How intresting

But, as I said, $12,000 is a bargain. The average cost of a round of IVF in the US is over $23,000. Most people have at least three rounds before they are successful (some, of course, are sadly never successful). Many people have to pay that cost themselves, because their insurance covers nothing. I feel lucky, in a way, that I knew that I would need to pursue IVF several years before I was ready to think about starting a family, because I was able to prioritize finding a job with insurance that would support it.

So, that lady’s health care insurance – wider than the normal – should be counted as part of her compensation for turning up to work, no? At which point, what gender pay gap?

Further, it’s an interesting twist on asymmetric information, isn’t it?

The puzzle that is Frances Ryan

It may well be that things should be better than this. Possibly even that we should all be paying more tax to make it so. And yet, as ever, there’s something missing in Frances Ryan’s understanding of the world:

These days, Ruth sleeps on plastic sheets. A spinal cord injury means she is doubly incontinent. One of her lower legs has been amputated, she has osteoporosis, and she leans on two crutches to walk. Social care used to be the saving grace of each difficult week. Two hours each weekday were set aside to help her wash and do the laundry after an accident, or to help her go to visit friends. But for the four years after 2012, Ruth’s care time was repeatedly cut, year on year, all the way down to just one two-hour slot a week.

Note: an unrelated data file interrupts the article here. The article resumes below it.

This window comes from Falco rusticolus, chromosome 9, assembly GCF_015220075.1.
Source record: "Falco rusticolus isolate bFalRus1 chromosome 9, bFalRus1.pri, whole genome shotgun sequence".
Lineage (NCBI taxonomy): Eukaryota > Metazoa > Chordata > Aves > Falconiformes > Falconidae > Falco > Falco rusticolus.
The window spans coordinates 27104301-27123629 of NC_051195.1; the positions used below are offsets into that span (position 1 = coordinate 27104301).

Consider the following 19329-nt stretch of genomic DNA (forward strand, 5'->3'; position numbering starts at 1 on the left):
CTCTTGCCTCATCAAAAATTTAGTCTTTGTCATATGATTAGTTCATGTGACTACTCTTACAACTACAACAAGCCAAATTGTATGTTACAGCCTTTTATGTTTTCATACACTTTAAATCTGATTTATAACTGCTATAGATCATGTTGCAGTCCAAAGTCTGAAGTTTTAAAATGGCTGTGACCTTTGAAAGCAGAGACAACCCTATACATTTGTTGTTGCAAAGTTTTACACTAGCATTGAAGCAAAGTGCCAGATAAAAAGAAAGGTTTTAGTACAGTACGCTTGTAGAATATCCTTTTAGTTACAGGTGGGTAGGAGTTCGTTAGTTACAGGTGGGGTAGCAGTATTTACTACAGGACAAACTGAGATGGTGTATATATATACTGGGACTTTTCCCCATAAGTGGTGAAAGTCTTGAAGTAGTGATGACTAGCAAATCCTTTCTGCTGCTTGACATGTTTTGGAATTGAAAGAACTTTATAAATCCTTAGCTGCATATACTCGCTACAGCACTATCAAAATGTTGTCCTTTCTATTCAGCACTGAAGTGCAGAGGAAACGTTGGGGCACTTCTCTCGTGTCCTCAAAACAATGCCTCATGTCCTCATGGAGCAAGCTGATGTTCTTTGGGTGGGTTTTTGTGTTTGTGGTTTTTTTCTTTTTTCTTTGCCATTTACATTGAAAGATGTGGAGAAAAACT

In 2016, she fell in her kitchen. The crash to the floor was so severe that she broke her back. That led the council to agree to a carer coming over every day – but only for a “15-minute pop-in” slot in the morning and at night. “It means they have enough time to make a cup of coffee, or do some washing up. But that’s it,” Ruth says.

Without a care assistant to help with her incontinence, Ruth has no way to clean herself or change her bedding. “I try my best with wet wipes,” she explains. She doesn’t use sheets and a duvet any more because if she was wet at night, she would have to stay in soaked linen for days. Instead, Ruth sleeps on incontinence sheets and pulls a blanket over herself for a bit of comfort.

Tell your average Bubba out there on the production line that incontinent sleeps on incontinent sheets and the reaction will be?

Well, quite.

This is presented as being a scandal crying to the very heavens for rectification. Everyone else will agree that it’s all very sad but and? Isn’t that what incontinence sheets are for? Even adult nappies? So that incontinents can sleep in/on them?

All as we thought really, isn’t it?

Cancer patients who choose complementary medicine over treatments like chemotherapy, or surgery, are twice as likely to die within seven years, the first major study has shown.

Any specific cancer in any specific person – who the hell knows? Immune systems can do some pretty impressive things.